by Robert Evans and Avrum Lapin
“Social media” is a phrase that nonprofit leaders – Jewish or not – have discussed in some detail, especially in recent months. From the alleged success of crowd-funding sites and online giving to the preponderance of ways that nonprofits are urged to connect with constituents via Facebook and Twitter, social media as a communication tool has changed the way many organizations frame their messages and communicate with their constituents. But what is “social media” and why should we address this as a topic of conversation or strategy?
What Social Media is and What it is Not
In the simplest terms, social media is a system of “channels” that communicate information via an individual or an organization’s networks and groups. An umbrella term for any form of online communication that connects people, social media is increasingly seen as a “cross-platform tool,” with users able to access or utilize social media on a computer, on smart phones or tablets as an application (or “app”), or even as an integral component of some software.
Some definitions: delineate between static media approaches and social media channels. Static media is the foundation of a nonprofit’s communication plan, and is typified when an organization communicates “one to many.” Social media differs from static media largely because it is interactive. Social media platforms offer communication that actively solicit and respond to feedback, thereby communicating “one to one.”
The interactivity of social media is a fundamental factor for using these communication tools; therefore, a social media program is only as good as the person running the show. As consultants, we often recommend to client organizations embarking on creating a social media program to designate one key person as the manager of the social media channels. This one person is responsible for gathering, perhaps creating, and posting content, moderating feedback, and responding on behalf of organizations to interactions in an engaging way. Absent a committed volunteer or staff member who takes the responsibility of managing social media seriously, the program will likely fail.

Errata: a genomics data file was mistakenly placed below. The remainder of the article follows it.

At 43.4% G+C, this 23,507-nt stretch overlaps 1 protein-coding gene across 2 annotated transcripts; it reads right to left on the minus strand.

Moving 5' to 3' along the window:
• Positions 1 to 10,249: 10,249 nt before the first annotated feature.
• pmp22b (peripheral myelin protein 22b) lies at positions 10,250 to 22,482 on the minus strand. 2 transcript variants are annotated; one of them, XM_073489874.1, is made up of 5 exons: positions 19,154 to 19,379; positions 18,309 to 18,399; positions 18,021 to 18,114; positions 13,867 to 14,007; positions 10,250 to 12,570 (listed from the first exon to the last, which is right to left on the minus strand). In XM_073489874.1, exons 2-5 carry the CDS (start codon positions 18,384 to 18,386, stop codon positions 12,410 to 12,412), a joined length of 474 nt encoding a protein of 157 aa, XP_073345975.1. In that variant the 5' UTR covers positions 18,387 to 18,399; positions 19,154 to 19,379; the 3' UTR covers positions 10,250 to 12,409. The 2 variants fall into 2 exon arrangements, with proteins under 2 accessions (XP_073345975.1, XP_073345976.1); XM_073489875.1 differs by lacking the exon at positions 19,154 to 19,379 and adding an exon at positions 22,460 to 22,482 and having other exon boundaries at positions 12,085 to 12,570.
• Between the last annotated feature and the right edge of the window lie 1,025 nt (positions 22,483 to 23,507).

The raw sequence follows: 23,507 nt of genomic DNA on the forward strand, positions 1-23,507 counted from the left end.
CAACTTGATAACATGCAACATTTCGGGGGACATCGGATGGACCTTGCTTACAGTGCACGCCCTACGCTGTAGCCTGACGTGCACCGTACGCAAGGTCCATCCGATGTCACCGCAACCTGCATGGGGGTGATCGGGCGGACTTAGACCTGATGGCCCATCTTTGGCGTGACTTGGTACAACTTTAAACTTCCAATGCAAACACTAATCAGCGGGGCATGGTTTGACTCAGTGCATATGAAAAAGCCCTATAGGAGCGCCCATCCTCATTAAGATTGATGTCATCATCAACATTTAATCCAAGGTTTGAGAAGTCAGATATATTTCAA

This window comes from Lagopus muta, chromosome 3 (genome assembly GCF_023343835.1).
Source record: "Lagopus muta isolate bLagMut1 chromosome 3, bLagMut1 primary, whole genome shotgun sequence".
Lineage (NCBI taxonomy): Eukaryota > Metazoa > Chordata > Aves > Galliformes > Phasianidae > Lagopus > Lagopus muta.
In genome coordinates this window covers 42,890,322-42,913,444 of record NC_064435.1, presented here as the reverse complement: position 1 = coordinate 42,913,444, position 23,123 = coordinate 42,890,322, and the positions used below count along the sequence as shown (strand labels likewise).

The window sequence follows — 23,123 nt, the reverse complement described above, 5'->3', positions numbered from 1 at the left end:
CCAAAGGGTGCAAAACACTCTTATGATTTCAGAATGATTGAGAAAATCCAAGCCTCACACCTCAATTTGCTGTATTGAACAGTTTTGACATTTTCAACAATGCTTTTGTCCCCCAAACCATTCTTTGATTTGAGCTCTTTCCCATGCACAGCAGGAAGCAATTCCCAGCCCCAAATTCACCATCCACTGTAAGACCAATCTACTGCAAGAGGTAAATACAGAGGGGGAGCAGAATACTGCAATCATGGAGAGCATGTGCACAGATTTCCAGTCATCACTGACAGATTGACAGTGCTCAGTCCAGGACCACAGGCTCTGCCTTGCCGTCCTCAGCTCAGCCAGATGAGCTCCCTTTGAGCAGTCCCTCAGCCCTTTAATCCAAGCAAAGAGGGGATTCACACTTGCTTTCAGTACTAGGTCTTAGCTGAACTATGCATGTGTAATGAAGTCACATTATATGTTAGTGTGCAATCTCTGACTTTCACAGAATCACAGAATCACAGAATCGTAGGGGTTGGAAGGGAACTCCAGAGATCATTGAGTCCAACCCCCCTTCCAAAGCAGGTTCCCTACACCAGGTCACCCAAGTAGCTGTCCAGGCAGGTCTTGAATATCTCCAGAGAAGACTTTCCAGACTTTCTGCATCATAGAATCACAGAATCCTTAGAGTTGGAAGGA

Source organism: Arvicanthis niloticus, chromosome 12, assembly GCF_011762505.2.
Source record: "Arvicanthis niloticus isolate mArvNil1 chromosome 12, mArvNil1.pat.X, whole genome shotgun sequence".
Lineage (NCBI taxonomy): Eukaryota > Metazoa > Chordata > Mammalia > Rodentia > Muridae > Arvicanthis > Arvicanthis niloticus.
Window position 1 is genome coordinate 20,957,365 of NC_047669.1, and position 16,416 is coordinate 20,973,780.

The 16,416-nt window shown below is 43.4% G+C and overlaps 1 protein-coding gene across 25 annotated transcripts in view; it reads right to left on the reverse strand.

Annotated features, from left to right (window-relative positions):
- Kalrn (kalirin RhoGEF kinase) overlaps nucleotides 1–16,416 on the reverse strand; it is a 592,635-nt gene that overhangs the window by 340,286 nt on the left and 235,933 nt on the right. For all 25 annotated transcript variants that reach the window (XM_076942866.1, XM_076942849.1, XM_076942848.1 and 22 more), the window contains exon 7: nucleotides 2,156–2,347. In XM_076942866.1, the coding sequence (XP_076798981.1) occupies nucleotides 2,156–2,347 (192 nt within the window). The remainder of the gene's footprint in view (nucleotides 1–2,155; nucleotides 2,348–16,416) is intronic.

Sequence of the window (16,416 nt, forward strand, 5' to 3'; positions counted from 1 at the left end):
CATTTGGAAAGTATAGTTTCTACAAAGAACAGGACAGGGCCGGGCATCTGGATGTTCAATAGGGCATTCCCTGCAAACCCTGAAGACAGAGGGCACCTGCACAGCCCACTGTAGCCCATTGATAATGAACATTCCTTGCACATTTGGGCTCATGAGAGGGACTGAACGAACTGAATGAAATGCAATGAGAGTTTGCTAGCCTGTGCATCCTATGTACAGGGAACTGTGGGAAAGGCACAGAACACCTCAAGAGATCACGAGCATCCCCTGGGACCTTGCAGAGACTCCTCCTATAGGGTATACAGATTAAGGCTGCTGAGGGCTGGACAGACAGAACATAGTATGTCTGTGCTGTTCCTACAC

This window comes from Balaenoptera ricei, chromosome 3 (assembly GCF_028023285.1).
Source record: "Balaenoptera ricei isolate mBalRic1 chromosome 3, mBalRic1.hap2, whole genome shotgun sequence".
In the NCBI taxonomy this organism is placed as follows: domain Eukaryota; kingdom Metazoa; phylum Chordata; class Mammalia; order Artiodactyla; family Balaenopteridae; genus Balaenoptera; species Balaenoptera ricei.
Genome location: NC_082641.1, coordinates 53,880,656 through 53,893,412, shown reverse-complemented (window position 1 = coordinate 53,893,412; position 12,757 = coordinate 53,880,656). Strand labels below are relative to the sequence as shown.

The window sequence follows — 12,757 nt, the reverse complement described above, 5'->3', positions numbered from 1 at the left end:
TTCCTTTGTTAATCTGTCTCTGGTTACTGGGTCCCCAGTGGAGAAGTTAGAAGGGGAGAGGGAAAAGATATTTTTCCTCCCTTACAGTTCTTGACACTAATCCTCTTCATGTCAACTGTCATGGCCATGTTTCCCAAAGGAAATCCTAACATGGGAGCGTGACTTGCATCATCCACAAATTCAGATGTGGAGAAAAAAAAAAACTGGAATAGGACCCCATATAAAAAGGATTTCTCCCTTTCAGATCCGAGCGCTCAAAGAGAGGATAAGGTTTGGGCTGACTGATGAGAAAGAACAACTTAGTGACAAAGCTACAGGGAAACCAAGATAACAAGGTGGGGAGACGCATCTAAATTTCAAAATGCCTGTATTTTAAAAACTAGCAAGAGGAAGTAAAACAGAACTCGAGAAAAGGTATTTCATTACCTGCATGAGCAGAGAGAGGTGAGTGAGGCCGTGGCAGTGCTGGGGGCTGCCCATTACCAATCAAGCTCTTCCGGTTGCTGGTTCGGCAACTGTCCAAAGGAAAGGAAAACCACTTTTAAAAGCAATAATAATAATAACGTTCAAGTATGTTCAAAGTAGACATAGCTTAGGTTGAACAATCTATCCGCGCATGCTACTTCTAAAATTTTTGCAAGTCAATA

Once those very important questions are answered, an organization can structure programs with confidence. But here are several additional fundamental questions to consider:
Should my nonprofit be on Facebook?
PROBABLY YES! As one of the pioneers of comprehensive social networking, Facebook has proven itself to be a reliable platform for engaging with constituents and distributing information, and is best used for broadcasting and gathering feedback. Many tech-savvy constituents now view an organization’s Facebook page as a “second website,” and having a dynamic Facebook page builds donor confidence and enhances the organization’s online reputation. Membership-based organizations, such as synagogues and JCC’s, have the most to gain from being on Facebook.
We have a Facebook presence, but how often should we post to Facebook?
Posting the right mix of content is the first step in creating a dynamic Facebook page that engages an audience. (Page managers should ask open-ended questions and respond when possible, and always stoke conversation between the organization and the fan as well as fan-to-fan interaction.) We recommend posting once a day as the ideal, and once a week at the minimum. Vary the content types: some text, some pictures, and some video. Once in awhile, highlight strong work that complimentary organizations are doing as well as your organization’s own content. This demonstrates to users that the organization is knowledgeable about its area of expertise, sees itself as a thought leader, and is keeping up with trends and changes.